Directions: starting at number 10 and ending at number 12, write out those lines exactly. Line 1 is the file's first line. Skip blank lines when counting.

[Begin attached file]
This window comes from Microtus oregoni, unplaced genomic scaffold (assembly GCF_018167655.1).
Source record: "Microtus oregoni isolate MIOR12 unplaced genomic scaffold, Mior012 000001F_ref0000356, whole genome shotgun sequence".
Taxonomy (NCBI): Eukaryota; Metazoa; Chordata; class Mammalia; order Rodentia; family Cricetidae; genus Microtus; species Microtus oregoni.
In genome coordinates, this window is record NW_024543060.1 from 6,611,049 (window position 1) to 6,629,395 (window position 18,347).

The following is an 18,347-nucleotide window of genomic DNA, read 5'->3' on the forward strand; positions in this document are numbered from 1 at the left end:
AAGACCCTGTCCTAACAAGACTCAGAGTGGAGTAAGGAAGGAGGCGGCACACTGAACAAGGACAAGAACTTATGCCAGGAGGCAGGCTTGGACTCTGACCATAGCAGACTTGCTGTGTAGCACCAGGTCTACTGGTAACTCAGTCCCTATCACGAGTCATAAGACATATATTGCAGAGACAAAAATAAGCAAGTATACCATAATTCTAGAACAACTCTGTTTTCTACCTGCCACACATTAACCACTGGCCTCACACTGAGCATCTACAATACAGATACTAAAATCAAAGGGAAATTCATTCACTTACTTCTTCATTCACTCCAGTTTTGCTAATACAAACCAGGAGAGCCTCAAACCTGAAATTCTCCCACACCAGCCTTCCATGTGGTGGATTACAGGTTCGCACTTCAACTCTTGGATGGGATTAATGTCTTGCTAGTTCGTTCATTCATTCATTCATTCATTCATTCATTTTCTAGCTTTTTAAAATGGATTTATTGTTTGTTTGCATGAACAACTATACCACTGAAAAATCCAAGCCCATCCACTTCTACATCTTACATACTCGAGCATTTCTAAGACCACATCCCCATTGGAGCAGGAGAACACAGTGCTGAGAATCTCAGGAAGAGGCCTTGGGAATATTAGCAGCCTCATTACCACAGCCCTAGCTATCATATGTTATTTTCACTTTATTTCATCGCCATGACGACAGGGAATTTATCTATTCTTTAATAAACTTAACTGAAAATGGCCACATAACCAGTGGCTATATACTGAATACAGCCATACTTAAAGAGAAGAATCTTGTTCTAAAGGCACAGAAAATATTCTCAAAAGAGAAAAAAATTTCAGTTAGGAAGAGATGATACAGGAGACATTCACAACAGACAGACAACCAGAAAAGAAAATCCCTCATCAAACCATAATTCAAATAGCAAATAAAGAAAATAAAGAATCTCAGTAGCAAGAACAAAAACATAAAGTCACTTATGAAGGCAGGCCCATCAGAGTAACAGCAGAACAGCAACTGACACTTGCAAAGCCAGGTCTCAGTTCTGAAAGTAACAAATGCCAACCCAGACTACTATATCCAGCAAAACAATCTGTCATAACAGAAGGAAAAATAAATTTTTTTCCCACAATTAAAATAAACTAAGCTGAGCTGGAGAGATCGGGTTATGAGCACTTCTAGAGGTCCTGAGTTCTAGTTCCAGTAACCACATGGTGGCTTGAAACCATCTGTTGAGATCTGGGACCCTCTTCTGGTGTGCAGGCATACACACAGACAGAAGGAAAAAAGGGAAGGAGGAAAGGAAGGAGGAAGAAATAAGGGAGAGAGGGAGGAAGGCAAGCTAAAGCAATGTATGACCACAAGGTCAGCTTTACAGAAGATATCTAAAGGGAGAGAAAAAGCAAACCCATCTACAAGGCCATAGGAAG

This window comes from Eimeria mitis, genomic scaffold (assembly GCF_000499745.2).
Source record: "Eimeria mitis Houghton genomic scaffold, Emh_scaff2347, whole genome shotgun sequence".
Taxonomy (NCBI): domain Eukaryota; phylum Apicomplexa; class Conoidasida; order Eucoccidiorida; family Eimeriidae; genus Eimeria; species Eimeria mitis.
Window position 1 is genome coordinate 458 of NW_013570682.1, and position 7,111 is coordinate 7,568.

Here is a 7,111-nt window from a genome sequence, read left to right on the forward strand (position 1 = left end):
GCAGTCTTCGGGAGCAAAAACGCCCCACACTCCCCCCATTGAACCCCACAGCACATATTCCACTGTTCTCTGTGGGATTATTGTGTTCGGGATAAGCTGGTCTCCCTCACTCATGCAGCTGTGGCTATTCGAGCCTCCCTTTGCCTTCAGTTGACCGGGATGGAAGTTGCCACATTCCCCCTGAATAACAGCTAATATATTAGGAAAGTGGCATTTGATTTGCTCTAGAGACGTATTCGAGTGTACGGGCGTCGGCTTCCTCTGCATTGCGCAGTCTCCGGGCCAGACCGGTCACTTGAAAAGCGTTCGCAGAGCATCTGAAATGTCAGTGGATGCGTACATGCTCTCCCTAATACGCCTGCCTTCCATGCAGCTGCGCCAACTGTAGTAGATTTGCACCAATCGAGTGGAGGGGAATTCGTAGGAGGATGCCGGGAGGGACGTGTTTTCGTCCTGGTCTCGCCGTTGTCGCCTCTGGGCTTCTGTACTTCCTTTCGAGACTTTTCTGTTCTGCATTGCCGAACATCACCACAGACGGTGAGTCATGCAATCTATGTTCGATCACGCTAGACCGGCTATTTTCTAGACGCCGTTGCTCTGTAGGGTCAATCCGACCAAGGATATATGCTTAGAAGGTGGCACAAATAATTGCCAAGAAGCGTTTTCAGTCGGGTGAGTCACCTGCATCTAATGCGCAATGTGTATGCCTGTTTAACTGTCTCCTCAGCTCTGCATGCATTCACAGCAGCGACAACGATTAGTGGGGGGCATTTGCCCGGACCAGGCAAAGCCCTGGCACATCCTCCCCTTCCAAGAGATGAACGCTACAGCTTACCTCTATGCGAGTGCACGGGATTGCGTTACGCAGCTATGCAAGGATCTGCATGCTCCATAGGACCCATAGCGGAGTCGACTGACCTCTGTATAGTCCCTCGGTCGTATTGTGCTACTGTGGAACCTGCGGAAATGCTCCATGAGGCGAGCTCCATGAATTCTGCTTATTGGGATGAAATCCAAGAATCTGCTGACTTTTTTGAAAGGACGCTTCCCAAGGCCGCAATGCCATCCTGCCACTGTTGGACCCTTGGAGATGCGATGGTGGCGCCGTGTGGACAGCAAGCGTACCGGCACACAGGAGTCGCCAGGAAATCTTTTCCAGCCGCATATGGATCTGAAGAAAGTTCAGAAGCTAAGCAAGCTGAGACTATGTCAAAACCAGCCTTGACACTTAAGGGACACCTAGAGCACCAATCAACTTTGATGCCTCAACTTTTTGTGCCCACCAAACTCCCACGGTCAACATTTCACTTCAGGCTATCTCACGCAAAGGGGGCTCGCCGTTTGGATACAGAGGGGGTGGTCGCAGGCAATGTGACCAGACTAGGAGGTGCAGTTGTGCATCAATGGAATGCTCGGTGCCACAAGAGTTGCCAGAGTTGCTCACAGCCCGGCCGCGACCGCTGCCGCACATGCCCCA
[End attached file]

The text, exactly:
Window position 1 is genome coordinate 458 of NW_013570682.1, and position 7,111 is coordinate 7,568.

Here is a 7,111-nt window from a genome sequence, read left to right on the forward strand (position 1 = left end):
GCAGTCTTCGGGAGCAAAAACGCCCCACACTCCCCCCATTGAACCCCACAGCACATATTCCACTGTTCTCTGTGGGATTATTGTGTTCGGGATAAGCTGGTCTCCCTCACTCATGCAGCTGTGGCTATTCGAGCCTCCCTTTGCCTTCAGTTGACCGGGATGGAAGTTGCCACATTCCCCCTGAATAACAGCTAATATATTAGGAAAGTGGCATTTGATTTGCTCTAGAGACGTATTCGAGTGTACGGGCGTCGGCTTCCTCTGCATTGCGCAGTCTCCGGGCCAGACCGGTCACTTGAAAAGCGTTCGCAGAGCATCTGAAATGTCAGTGGATGCGTACATGCTCTCCCTAATACGCCTGCCTTCCATGCAGCTGCGCCAACTGTAGTAGATTTGCACCAATCGAGTGGAGGGGAATTCGTAGGAGGATGCCGGGAGGGACGTGTTTTCGTCCTGGTCTCGCCGTTGTCGCCTCTGGGCTTCTGTACTTCCTTTCGAGACTTTTCTGTTCTGCATTGCCGAACATCACCACAGACGGTGAGTCATGCAATCTATGTTCGATCACGCTAGACCGGCTATTTTCTAGACGCCGTTGCTCTGTAGGGTCAATCCGACCAAGGATATATGCTTAGAAGGTGGCACAAATAATTGCCAAGAAGCGTTTTCAGTCGGGTGAGTCACCTGCATCTAATGCGCAATGTGTATGCCTGTTTAACTGTCTCCTCAGCTCTGCATGCATTCACAGCAGCGACAACGATTAGTGGGGGGCATTTGCCCGGACCAGGCAAAGCCCTGGCACATCCTCCCCTTCCAAGAGATGAACGCTACAGCTTACCTCTATGCGAGTGCACGGGATTGCGTTACGCAGCTATGCAAGGATCTGCATGCTCCATAGGACCCATAGCGGAGTCGACTGACCTCTGTATAGTCCCTCGGTCGTATTGTGCTACTGTGGAACCTGCGGAAATGCTCCATGAGGCGAGCTCCATGAATTCTGCTTATTGGGATGAAATCCAAGAATCTGCTGACTTTTTTGAAAGGACGCTTCCCAAGGCCGCAATGCCATCCTGCCACTGTTGGACCCTTGGAGATGCGATGGTGGCGCCGTGTGGACAGCAAGCGTACCGGCACACAGGAGTCGCCAGGAAATCTTTTCCAGCCGCATATGGATCTGAAGAAAGTTCAGAAGCTAAGCAAGCTGAGACTATGTCAAAACCAGCCTTGACACTTAAGGGACACCTAGAGCACCAATCAACTTTGATGCCTCAACTTTTTGTGCCCACCAAACTCCCACGGTCAACATTTCACTTCAGGCTATCTCACGCAAAGGGGGCTCGCCGTTTGGATACAGAGGGGGTGGTCGCAGGCAATGTGACCAGACTAGGAGGTGCAGTTGTGCATCAATGGAATGCTCGGTGCCACAAGAGTTGCCAGAGTTGCTCACAGCCCGGCCGCGACCGCTGCCGCACATGCCCCA